Translations on this website are prepared by a third-party provider. Some portions may be incorrect. Some items—including downloadable files or images—cannot be translated at all. No liability is assumed by Beth Israel Deaconess Medical Center for any errors or omissions. Any user who relies on translated content does so at his/her own risk.
The night before surgery, you should not have anything to eat or drink
after midnight. Ask your doctor any other questions you may have about
medications or specific preparation for surgery. On the day of your
surgery, please arrive on time as stated by the Pre-Admissions Testing
In the days following surgery, your condition and progress will be closely
monitored by your orthopedic surgeon, nurses and physical therapists.
Usually, a case manager is assigned to work with you as you move through
your rehabilitation routines.
The length of your hospital stay will largely depend on your condition and
the type of surgery that was performed. Many orthopedic procedures are
done on an outpatient basis and do not require a hospital stay.
You should plan to go home with a family member or friend. You will be sent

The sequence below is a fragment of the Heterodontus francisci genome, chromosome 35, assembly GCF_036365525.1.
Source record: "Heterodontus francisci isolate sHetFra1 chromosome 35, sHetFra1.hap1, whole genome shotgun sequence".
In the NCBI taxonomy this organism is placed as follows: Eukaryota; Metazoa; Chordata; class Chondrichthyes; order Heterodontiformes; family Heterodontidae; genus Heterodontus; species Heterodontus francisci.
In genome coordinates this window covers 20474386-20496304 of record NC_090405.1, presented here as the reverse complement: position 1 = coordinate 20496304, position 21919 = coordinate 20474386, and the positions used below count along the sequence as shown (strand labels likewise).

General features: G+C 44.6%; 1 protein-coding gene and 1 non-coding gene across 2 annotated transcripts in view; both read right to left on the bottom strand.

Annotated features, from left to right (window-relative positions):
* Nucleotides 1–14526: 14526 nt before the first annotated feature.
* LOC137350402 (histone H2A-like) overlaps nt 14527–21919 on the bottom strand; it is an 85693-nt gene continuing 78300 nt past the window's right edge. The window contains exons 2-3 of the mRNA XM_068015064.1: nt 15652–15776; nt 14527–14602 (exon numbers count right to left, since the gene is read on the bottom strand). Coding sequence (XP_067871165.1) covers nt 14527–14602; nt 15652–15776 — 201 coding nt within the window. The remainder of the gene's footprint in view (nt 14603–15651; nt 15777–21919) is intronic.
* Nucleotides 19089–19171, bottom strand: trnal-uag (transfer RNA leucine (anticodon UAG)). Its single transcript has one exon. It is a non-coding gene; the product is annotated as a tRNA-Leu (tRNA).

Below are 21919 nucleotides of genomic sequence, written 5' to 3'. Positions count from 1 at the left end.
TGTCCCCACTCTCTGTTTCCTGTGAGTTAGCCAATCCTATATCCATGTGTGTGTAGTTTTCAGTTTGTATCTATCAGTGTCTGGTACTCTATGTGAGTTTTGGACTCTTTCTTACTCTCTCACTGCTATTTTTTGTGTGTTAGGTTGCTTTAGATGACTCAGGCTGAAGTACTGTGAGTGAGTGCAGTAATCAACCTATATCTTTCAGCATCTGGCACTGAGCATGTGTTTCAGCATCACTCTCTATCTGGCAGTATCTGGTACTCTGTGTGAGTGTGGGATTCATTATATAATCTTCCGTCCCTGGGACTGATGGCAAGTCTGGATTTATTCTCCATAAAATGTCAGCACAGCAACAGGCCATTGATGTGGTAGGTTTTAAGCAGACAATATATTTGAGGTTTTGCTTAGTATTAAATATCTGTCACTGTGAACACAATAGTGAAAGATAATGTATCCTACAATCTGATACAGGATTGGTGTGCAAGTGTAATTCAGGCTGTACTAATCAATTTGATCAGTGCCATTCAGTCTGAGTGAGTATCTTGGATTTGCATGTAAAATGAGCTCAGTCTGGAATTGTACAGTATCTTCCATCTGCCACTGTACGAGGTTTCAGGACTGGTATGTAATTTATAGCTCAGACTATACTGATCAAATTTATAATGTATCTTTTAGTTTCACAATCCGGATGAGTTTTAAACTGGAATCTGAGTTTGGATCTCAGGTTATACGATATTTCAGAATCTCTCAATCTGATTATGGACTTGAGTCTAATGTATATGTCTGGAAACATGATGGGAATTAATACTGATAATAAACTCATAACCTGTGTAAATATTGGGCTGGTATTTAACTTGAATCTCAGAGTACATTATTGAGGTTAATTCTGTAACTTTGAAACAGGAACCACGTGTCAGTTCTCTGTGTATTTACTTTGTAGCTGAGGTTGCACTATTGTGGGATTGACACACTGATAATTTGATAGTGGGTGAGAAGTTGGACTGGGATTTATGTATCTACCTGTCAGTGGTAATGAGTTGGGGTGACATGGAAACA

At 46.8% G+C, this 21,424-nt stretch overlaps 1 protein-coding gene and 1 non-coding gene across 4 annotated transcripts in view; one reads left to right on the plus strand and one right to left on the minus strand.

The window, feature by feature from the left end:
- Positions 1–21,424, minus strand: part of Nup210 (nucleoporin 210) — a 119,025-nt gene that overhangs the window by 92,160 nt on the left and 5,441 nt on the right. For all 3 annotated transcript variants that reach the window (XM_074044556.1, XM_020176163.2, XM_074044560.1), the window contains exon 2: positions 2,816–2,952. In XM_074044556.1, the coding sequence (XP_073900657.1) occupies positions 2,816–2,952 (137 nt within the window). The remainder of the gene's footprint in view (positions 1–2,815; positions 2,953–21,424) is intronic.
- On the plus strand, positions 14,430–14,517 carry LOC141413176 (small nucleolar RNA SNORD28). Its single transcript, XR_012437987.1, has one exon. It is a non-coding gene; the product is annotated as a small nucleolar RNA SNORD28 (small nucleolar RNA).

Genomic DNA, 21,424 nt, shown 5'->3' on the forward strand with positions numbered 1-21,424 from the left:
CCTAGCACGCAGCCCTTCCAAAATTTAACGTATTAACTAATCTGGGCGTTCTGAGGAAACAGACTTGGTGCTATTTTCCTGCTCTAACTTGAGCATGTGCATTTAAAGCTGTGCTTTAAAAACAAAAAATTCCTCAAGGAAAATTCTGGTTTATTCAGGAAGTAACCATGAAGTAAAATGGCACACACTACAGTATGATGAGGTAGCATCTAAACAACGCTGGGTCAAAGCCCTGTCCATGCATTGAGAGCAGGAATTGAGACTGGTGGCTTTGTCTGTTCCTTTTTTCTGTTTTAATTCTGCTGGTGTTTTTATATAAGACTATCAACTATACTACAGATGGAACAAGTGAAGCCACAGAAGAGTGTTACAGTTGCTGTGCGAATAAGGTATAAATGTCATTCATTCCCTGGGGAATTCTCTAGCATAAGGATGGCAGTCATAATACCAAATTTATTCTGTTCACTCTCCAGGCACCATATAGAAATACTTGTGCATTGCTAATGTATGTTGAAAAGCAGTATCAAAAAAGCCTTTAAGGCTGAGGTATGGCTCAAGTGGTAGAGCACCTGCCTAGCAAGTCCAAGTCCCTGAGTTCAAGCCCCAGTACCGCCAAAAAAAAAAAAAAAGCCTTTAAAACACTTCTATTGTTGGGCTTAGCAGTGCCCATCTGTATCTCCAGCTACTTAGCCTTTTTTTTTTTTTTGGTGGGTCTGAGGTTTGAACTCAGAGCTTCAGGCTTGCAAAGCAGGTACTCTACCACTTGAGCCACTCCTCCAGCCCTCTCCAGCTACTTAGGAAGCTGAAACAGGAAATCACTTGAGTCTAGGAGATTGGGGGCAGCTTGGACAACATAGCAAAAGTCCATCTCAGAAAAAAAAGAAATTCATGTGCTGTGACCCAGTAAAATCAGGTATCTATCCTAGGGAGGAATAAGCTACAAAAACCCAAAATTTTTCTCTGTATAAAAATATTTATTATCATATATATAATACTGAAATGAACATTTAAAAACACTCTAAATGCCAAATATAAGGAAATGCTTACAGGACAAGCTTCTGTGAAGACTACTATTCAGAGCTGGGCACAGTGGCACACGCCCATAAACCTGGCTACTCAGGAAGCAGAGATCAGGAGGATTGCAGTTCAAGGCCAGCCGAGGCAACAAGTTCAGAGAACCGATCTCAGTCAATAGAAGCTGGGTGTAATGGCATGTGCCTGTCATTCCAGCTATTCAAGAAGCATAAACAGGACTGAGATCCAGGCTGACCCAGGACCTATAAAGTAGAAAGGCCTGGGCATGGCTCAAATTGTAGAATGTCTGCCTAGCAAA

home with detailed instructions regarding any medications, limits on
physical activity, and a plan, if needed, for when and where you can
receive physical therapy services.
Should your surgery require you to stay in the hospital for any length of
time, your discharge from the hospital will depend, to some extent, on when
you "graduate" from physical therapy. When you're ready for discharge, the
decision will be made concerning whether you can best continue to recover
at home (the usual procedure) or in a facility where you can receive
specialized rehabilitation help. If you do go to another facility, the goal
will be to return you to your home as quickly as possible.
For procedures that require a hospital stay, physical therapy usually
begins on the first day after surgery. You will be encouraged to get out of
bed and begin physical and occupational therapy, typically several brief
sessions a day.
Regardless of whether you are receiving inpatient or outpatient
rehabilitation services, you can expect your physical/occupational therapy
to use some combination of the following treatments:
Your physical therapist will give you a list of activities, exercises, and
"dos and don'ts" when you leave the hospital, and you may also have the
assistance of an occupational therapist or nurse to help with special needs
depending upon the nature of your condition.